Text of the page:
review: jeff beck - loud hailer 

Words by Sophie Mitchell

In the rock circle, Jeff Beck needs no introduction. Like fellow Yardbirds Clapton and Page, Beck is a pioneer of the genre and inarguably one of the greatest influential instrumentalists of all time. A potential Allah for the modern guitarist. At 72, his greatest challenge in a 50+ year long career now lies in producing music that sounds new. It’s a sizeable hurdle to clear, and Beck’s got scores of spectators cheering, understandably, ‘If it ain’t broke, don’t fix it!’ Not that any fan of his would be disappointed in new material. The guitarist’s reached the lofty but stagnant pedestal that equates to any release being deemed a tremendous success. Not a bad place to be, but one that stunts the drive to reinvent. So with Loud Hailer, I commend Beck, for if not a representation of an attempted reinvention in sound, it is demonstrative of his desire to make noise (the behold-my-bold-opinions kind).

Collectively, Loud Hailer is exactly what it sounds like. A heady, wailing collection of roaring Beck guitar riffs and Rosie Bones’ gravelly vocals. It’s loud and it’s hot. Pull It, one of two signature Beck instrumentals on the record, is downright nasty. Grimy bass and revved guitar are echoed in half the album’s songs (star features of Live in the Dark and Right Now) and Bones’ voice is intoxicating, nearly predatory. On the slower tracks, her voice remains intoxicating, but it’s honeyed and gentle, a brilliant match for the Jeff Buckley-esque chords Beck strokes out for the beginning of Scared for the Children and the whole of ShrineShrine closes out the record, bringing it full circle with a tender track that pacifies the instrumental chaos of songs prior (‘Who do I pray to? / I think I’ll pray to you / Got faith in the good things that good humans can do’). It’s a beautiful song, one that makes me particularly miffed about Bones’ lack of visible credit. Her name appears in neither of Loud Hailer’s major digital listings (iTunes, Spotify), not under ‘Artist,’ nor in album description, or even trailing after a ‘featuring.’ Being the sole voice of the record, it’s a rather large disservice.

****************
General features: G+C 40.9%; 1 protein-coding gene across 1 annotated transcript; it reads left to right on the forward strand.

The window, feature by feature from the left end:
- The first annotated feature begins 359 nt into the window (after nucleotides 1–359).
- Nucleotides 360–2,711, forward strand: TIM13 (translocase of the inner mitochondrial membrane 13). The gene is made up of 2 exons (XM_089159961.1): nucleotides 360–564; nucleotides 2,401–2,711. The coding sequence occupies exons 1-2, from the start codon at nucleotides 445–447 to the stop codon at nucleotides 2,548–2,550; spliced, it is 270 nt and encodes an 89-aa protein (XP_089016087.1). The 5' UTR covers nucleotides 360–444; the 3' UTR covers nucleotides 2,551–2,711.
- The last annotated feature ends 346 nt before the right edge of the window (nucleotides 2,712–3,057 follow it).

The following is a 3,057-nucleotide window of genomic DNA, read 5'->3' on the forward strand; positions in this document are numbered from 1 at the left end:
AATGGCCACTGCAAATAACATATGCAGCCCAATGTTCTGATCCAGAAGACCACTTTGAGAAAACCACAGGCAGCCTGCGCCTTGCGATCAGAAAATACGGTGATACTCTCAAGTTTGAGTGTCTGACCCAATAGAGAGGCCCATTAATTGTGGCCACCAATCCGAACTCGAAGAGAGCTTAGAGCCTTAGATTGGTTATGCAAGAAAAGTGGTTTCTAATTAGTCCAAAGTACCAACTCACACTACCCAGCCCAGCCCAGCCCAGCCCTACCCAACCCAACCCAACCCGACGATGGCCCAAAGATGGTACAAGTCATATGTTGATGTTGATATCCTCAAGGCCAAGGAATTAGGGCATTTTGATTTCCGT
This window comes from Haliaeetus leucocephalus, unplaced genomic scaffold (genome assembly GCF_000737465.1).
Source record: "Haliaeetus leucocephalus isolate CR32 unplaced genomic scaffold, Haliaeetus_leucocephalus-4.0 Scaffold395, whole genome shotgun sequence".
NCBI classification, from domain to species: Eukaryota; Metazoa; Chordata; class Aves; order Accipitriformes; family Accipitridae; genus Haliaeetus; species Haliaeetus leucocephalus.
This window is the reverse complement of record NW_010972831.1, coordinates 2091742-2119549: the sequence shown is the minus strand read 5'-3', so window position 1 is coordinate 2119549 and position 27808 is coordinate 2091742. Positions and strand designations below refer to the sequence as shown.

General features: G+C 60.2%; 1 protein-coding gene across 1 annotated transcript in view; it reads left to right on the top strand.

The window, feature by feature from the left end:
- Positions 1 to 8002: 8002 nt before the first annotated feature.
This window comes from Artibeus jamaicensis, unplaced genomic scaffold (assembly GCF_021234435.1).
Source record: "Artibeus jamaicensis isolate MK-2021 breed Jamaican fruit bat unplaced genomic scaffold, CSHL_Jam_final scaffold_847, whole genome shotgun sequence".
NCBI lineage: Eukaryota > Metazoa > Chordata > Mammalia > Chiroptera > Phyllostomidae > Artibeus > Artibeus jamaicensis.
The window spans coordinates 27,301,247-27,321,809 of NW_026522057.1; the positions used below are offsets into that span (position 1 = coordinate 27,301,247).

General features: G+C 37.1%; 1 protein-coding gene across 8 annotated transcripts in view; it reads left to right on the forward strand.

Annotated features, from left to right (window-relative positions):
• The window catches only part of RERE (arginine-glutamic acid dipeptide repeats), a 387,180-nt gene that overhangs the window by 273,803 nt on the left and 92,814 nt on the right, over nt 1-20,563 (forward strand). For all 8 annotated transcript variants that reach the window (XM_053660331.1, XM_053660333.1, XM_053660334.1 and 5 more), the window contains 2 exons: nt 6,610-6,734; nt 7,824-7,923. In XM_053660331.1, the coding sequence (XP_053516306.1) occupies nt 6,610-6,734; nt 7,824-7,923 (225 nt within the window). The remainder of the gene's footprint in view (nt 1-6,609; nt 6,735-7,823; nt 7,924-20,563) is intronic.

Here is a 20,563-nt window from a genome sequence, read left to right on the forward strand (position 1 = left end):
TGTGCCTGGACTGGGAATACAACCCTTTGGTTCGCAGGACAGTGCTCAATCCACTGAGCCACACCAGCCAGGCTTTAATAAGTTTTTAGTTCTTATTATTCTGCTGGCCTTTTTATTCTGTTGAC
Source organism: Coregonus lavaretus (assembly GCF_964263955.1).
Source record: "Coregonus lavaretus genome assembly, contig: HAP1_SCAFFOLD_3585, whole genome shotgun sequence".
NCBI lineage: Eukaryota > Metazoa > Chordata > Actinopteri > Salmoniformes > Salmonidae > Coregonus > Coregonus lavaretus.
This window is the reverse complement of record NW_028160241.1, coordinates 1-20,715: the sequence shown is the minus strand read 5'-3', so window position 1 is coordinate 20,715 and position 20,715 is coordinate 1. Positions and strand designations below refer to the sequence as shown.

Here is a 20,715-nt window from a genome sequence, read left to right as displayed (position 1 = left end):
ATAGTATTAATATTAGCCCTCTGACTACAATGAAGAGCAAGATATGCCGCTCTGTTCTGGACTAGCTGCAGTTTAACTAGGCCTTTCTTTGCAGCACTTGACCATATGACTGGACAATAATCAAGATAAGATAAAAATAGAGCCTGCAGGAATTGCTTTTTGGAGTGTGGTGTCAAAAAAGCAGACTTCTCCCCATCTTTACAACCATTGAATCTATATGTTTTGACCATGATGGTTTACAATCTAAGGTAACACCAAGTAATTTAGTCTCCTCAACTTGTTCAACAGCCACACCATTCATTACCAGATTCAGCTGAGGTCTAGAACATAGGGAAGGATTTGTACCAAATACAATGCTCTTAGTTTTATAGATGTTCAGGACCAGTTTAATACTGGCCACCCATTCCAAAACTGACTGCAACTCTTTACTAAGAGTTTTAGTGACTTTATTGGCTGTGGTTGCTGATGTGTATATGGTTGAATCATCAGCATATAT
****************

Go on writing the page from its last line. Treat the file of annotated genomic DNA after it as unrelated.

Loud Hailer is loud in the basic auditory sense, but also in its politics. Scared for the Children is a maternal ballad on fear of the current state of affairs (‘What will we leave them with? / I suppose we’ll never know’). Thugs Club antagonises the ‘rich man’s war,’ roping in George Bush and Rupert Murdoch into its political lament, and lyrics to The Ballad of the Jersey Wives read a bit like a conspiracy theorist’s diary (‘You think that I’m mad, but I know to my core / I’ve read the official truth, but there’s a truth worth fighting for’).

Like I said, the record is not quiet by any means, but too much noise lends itself to lack of clarity and in the case of Loud Hailer, to a lack of sensitivity. It’s difficult to see the political agenda not just plainly, but in any serious light, as the overruling tone of the record is rowdy and roaringly seductive. But twenty-first century politics aren’t sexy, and digesting the record as anything but a fun and slightly hubristic exhibition of a master instrumentalist gets tricky. To recognise Loud Hailer’s lyrics as statements against the increasingly cataclysmic forces dividing the modern world, one cannot do so without acknowledging the record’s element of sex and fun, and all its qualities utterly at ends with the real fear and toxicity it alludes to. All together, an uncomfortable disparity. 

The record opens with track The Revolution Will Be Televised, a direct rework of and play upon Gil-Scott Heron’s 1971 Black Power lyric poem ‘The Revolution Will Not Be Televised.’ In the wake of events like Baton Rouge, the song is gravely pertinent. But, then again, it’s a sultry, swinging ballad opener, comically distanced from anything grave. Distanced and, yet, perfectly within its rights. Ultimately, Loud Hailer is a rock record, and a fun one. It may verbalise decidedly un-fun political anxieties, and exist in an incredibly real and terrifying political landscape, but at the end of the day, it’s a rock record. Dissecting it further delves into the contentious and convoluted debate over how musicians and artists alike utilise their platforms during periods of revolution and unrest. A debate which deserves a far more extensive and proper outlet than a line or two of what is (supposed to be) just an album review. So let Loud Hailer exist contentedly and let Beck’s politics be messy. Politics were never clean to begin with.